We own this city. Mini series

David Simon and George Pelecanos from the acclaimed series The wire return to the Baltimore streets. This dramatization of a real story portrays a city with unethical authority. A place where, when it comes to policing gun violence, political gain took precedence over fundamental human rights.

Jon Bernthal does an amazing job playing Wayne Jenkins, an ethically dubious man. He is in charge of a team established specifically to use all available ways to keep drugs and weapons off the streets. The police from The wire and We own this city are remarkably different. Despite having many serious flaws, detectives McNulty and Bunk generally had good intentions. Here we are presented with the most corrupted and dirty cops that I have ever seen in a TV show. But the worst part is, that these characters are based on real officers.

We own this city is a depressing and sobering insight into the life of people of color in the United States. An insightful at America's worst social ills and a sad critique of those who support this dysfunctional system. This is a very difficult series to watch, especially if you are American. But also an essential one. All six episodes of We own this city are available on HBO Max and I highly recommend checking them out.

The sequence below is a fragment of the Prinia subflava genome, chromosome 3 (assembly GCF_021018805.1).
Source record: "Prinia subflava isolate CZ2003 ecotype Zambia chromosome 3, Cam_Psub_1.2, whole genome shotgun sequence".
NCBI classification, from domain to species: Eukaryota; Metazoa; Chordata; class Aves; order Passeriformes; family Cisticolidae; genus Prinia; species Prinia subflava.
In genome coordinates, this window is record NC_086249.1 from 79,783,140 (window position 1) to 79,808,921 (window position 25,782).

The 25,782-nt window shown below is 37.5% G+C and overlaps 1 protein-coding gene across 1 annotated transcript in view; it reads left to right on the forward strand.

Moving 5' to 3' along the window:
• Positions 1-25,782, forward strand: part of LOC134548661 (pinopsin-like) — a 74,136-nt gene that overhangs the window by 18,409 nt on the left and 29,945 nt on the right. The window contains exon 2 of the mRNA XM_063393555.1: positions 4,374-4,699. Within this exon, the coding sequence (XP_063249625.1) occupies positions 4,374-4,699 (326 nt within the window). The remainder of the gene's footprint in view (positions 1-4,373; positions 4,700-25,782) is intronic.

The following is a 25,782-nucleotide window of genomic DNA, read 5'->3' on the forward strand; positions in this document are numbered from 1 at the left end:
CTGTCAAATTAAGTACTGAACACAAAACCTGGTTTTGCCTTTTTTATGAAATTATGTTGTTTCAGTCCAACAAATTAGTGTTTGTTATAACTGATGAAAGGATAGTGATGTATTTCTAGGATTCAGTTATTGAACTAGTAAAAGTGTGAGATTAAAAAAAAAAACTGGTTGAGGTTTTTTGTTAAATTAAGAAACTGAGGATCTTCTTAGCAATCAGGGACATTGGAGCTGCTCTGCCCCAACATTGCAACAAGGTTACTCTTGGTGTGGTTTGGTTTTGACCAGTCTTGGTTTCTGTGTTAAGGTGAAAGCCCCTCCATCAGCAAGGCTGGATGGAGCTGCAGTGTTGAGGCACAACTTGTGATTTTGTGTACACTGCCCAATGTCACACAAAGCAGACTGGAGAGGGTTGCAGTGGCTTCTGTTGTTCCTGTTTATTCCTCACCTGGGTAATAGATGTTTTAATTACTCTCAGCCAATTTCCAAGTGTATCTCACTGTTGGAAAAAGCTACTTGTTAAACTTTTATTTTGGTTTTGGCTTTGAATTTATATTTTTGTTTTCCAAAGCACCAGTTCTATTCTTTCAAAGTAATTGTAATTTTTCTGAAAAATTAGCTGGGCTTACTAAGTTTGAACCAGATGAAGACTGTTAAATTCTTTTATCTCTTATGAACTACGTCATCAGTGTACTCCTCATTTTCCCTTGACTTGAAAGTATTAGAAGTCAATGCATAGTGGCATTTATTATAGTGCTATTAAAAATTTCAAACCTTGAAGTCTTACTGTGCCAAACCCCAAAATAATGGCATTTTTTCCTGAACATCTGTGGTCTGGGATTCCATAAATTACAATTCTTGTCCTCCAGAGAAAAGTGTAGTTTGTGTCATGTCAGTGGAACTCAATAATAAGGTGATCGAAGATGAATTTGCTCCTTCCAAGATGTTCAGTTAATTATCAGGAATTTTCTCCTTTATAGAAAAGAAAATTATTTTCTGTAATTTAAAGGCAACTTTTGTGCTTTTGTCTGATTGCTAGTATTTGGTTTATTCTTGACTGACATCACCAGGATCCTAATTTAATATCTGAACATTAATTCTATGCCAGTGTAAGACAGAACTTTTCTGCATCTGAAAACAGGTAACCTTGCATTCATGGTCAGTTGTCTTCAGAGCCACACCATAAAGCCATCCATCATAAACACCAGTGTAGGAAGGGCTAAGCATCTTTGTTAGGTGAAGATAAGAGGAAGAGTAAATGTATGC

Black bird. Mini series

BB is an Apple TV+ mini-series Inspired by actual events. It was developed for television by the great crime writer Dennis Lehane and based on James Keene’s memoir In With the Devil: A Fallen Hero. The series stars Taron Egerton as Jimmy Keene, Paul Walter Hauser as Larry Hall, and features one of the last performances by Ray Liotta.

Set during the 1990s, the miniseries is a combination of prison drama, serial killer stories, and police investigations. Black bird is meticulous and gathers strength throughout the course of the show. I truly enjoyed the overpowering sense of dread brought on by Jimmy’s life in prison and the ferocity of the crimes for which Larry has been found guilty. The two lead actors' performances were excellent, too. Paul Walter Hauser is chilling as Hall. He is quite creepy but also strangely kind. Taron Egerton gives a similarly excellent performance. He delivers Jimmy's emotional journey perfectly. Jimmy goes from being absolutely insufferable to a really vulnerable man after his whole life was turned upside down.